In GCSE Photography: Our students explore the ever-expanding world of digital media through studio and site-specific photography, experimental photo-manipulation, and editing software. They learn to use DSLR cameras and professional-level digital programs, and to direct their own photo-shoots, in a supportive, collaborative atmosphere. Using industry-inspired briefs, they build ‘digital sketchbooks’ to show their progress as creative photographers.


In Year 11: Our teachers facilitate each student’s sophisticated, and highly personal artistic journey. Active learning and self-expression are now routine, and students are prompted to ask questions, seek answers from teachers, and pursue their own independent research. They create a self-driven project that is their most personal yet. Choosing their preferred materials, artists and techniques, students become prepared for the fully-independent 10-hour practical exam, which concludes Year 11.

Our exam results continue to improve year-on-year and reflect the hard work and commitment of both our students and teachers. Many of our students go on to study creative subjects at A-Level – allowing them access to careers in such fields as Architecture, Illustration or Photo-Journalism, amongst many others. We also believe that the additional, transferable skills pertaining to our subjects, fit our students for future success.  Evidence shows that employers value the independent, intuitive and innovative thinking skills – even where careers are pursued outside of the Creative Industries.


KS4 Curriculum Map Art & Photography

OCR GCSE Art and Design (9 – 1) – J170 – J176 Specification

Assessment and Feedback

Assessment in Art subjects has been designed to promote steady progress and independence in our students, allowing them to become more confident and determined learners.

Our KS3 assessment process is a tiered and simplified version of the GCSE criteria, thus preparing our students for the challenges of the Fine Art or Photography courses they encounter at KS4. Students receive frequent feedback on their project assessment sheets, whilst verbal feedback supports their achievements in the classroom.

Assessment Sheet Yr

Assessment Sheet Yr8

Assessment Sheet Yr9

KS4 Coursework Marksheet

KS4 Externally Set Exam

Exam Board

At KS4, we follow the OCR Exam Board specifications for GCSE courses which, are geared towards a thorough understanding of the Visual Arts.  This is achieved through two components: An externally set exam accounts for 40% of the final grade, whilst a coursework portfolio accounts for the remaining 60%.

OCR GCSE Art and Design (9 – 1) – J170 – J176 Specification

Art Ideas: www.studentartguide.com

Sketchbooking inspiration: www.studentartguide.com/articles/art-sketchbook-ideas

Observation drawing inspiration: /www.studentartguide.com/articles/realistic-observational-drawings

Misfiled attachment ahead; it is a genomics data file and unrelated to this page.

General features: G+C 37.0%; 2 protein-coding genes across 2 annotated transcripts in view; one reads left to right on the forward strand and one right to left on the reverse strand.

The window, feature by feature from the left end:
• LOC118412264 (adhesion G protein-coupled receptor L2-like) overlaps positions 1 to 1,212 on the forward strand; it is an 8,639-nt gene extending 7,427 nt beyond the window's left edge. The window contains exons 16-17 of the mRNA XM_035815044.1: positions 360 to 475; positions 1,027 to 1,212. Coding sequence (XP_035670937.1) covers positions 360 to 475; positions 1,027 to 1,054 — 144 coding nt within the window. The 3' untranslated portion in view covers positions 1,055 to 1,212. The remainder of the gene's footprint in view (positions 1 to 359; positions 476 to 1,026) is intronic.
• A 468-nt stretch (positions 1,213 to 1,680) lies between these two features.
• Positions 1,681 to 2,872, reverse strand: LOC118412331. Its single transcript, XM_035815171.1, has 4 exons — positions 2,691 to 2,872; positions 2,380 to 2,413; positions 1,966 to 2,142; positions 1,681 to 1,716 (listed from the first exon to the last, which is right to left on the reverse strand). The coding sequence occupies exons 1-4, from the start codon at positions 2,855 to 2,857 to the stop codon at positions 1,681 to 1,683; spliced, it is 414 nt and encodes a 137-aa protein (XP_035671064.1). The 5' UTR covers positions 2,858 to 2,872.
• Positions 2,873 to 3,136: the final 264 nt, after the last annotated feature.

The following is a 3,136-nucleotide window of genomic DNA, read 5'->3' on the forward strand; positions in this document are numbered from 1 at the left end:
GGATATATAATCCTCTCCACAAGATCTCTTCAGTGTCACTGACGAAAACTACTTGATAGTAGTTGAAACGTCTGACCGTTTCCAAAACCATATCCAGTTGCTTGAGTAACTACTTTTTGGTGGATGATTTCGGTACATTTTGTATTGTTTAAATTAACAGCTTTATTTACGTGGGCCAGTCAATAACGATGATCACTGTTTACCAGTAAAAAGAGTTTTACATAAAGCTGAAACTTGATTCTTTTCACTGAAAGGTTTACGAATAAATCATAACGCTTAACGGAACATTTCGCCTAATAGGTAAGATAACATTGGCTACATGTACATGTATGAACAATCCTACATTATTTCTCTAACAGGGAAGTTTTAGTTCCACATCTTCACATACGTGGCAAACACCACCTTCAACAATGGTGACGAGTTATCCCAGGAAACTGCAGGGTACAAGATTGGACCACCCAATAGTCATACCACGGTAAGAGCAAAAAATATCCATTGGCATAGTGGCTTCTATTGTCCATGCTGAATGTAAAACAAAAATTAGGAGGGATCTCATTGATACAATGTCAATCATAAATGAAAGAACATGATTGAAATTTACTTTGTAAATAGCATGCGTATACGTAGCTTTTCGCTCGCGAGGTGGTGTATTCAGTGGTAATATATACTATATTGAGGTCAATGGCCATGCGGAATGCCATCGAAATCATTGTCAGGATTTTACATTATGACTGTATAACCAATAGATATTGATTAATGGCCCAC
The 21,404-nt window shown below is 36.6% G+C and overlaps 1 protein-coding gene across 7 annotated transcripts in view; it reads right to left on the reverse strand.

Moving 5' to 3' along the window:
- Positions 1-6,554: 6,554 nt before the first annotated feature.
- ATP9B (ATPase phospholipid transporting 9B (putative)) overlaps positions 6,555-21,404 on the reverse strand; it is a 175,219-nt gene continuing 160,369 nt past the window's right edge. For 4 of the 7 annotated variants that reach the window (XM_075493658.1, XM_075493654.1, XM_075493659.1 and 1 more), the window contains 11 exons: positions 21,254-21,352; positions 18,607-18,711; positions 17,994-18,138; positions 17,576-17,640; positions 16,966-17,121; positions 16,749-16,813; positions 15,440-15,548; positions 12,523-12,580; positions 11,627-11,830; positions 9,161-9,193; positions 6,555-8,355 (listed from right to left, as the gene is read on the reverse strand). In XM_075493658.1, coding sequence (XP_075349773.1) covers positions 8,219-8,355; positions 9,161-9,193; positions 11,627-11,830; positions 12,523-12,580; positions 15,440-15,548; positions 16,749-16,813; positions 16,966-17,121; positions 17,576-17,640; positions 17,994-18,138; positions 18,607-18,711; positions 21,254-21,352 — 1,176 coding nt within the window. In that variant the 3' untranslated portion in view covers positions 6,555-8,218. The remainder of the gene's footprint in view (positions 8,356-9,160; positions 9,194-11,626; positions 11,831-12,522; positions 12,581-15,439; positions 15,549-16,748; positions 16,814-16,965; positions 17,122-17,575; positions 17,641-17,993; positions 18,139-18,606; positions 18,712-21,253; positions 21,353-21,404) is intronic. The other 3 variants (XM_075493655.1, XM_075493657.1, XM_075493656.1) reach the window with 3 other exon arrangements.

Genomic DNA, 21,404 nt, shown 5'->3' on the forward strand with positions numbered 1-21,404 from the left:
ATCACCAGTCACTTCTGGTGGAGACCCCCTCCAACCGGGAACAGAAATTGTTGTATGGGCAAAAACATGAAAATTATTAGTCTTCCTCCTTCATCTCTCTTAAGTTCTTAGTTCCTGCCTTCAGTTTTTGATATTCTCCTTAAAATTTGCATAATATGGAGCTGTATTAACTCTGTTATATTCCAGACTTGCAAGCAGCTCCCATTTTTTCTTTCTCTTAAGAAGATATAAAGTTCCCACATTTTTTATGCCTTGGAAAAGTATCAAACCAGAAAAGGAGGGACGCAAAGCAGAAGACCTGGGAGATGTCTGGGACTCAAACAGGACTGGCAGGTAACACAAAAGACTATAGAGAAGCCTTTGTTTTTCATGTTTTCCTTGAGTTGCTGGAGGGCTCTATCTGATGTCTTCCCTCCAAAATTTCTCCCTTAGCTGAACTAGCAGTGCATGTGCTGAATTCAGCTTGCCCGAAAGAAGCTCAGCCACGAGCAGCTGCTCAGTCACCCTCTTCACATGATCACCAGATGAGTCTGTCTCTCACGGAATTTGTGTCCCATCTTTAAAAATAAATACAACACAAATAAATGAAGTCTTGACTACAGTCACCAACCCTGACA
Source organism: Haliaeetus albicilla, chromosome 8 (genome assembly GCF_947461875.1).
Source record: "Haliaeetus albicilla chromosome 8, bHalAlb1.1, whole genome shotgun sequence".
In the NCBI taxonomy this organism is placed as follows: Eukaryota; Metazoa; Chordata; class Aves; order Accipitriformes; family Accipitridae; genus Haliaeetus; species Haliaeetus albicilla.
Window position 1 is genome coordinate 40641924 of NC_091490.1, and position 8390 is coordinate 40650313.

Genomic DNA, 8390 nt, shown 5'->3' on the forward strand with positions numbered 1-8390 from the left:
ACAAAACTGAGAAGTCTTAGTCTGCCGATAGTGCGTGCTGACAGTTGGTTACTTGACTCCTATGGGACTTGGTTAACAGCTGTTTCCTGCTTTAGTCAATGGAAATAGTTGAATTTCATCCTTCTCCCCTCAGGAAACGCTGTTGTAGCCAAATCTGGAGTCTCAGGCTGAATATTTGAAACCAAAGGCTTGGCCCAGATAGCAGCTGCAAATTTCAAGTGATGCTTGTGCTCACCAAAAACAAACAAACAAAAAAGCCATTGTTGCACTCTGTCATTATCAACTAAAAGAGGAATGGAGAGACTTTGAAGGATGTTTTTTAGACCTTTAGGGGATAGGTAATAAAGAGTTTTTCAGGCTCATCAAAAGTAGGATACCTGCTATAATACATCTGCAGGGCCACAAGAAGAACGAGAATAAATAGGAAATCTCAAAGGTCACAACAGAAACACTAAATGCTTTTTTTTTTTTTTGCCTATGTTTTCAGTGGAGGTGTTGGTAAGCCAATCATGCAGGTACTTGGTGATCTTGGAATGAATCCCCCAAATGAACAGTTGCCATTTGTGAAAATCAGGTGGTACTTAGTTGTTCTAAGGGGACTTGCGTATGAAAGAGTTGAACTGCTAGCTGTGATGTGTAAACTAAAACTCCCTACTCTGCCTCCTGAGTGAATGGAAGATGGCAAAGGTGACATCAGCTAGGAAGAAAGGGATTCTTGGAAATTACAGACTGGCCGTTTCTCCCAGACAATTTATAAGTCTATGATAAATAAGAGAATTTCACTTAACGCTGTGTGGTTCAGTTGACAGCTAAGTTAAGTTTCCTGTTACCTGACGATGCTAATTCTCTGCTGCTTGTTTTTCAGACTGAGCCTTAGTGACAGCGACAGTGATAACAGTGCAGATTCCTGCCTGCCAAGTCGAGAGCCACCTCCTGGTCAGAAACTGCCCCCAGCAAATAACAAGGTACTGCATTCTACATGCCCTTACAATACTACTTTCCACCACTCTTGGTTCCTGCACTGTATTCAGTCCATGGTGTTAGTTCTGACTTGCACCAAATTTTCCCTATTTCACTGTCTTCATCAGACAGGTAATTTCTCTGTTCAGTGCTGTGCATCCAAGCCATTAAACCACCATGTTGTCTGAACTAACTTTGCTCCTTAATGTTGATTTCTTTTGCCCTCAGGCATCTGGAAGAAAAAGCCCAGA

Student talking through their sketchbook and experiences: www.youtube.com/watch?v=7q_NU6qRI6A

Art GCSE Bitesize: https://www.bbc.com/bitesize/subjects/z6hs34j

Further Reading KS3 & KS4 

Co-curricular opportunities

Art does not exist in a vacuum it links to so many other subjects. We are surrounded by visual arts and this impacts on us every day in our homes, when we walk down the street and when we engage with our surroundings.

Creativity is a key skill that can be developed and used in a variety of settings. Without creativity nothing would move forward, there would be no new inventions or new literature and media.

Art is integral to nature and links to both maths and science. Composition is mathematical and doing an observation piece is scientific.

The creative arts of music, drama and dance are rooted in compositional and visual theories.

Links to literature and geography and history help to put in to context art and artists. The spiritual and moral nature of the humanities and PSHE help to explain the human connection to the visual world.

Art is about expressing thoughts, feelings and ideas which is part of what makes us human. Cross curricular links are multifarious to art as art is both practical and deeply intellectual.


Stretch and challenge opportunities

Students have the opportunity to go on extra-curricular trips to relevant places of interest. Visiting artists and professional artists’ work enable students a broader and deeper experience of Art and Photography. Art club is on weekly for KS3 and KS4 in which students can be independently creative, catch up and improve work or follow more intensive skills demonstrations. We bring the Art gallery and museum experience to the students through loaning of artefacts and professional artworks.

Mead Art Events                                Artist in Residents                                              Year 6 Transition Day                                                Trips – New Walk Museum           Art & Photography Competitions


“Draw, Antonio, draw… Draw and don’t waste time!” – Michelangelo

“Remember, it’s your ideas that are important; the technique will come along with practice. So don’t be downhearted if things don’t always come out the way you’d intended. Sometimes it’s the mistakes that make us interesting and different” – Jim Kay

“I’ve never come up with an illustration that I think is finished or that I’m particularly happy with, but I keep trying” – Jim Kay

“Every child is an artist. The problem is how to remain an artist once he grows up.” – Pablo Picasso 

“Don’t think about making art, just get it done.  Let everyone else decide if it’s good or bad, whether they love it or hate it.  While they are deciding, make even more art.” – Andy Warhol 

 “Everything has its beauty, but not everyone sees it.” – Andy Warhol

Leonardo da Vinci

“Art is never finished, only abandoned.”

Pablo Picasso

“Good artists copy, great artists steal.”

Salvador Dali

“A true artist is not one who is inspired, but one who inspires others.”

Mark Rothko

“A painting is not a picture of an experience, but is the experience.”

Georgia O’Keeffe

“I hate flowers. I paint them because they’re cheaper than models and they don’t move.”

Frida Kahlo

“To paint is the most terrific thing that there is, but to do it well is very difficult.”

Andy Warhol

“Art is what you can get away with.”

Cindy Sherman

“Believing in one’s own art becomes harder and harder when the public response grows fonder.”

Yayoi Kusama

“People ask about art and commercialism. I think that if someone tries to sell their work at a high price, that is the wrong way of doing it.”

Henri Matisse

“I don’t paint things. I only paint the difference between things.”

Faculty Staff

Miss Chhana (Subject Lead): [email protected]
Ms Marshall: [email protected]
Ms Bhana: [email protected]
Ms King: [email protected]
Mr Marwood: Art Technician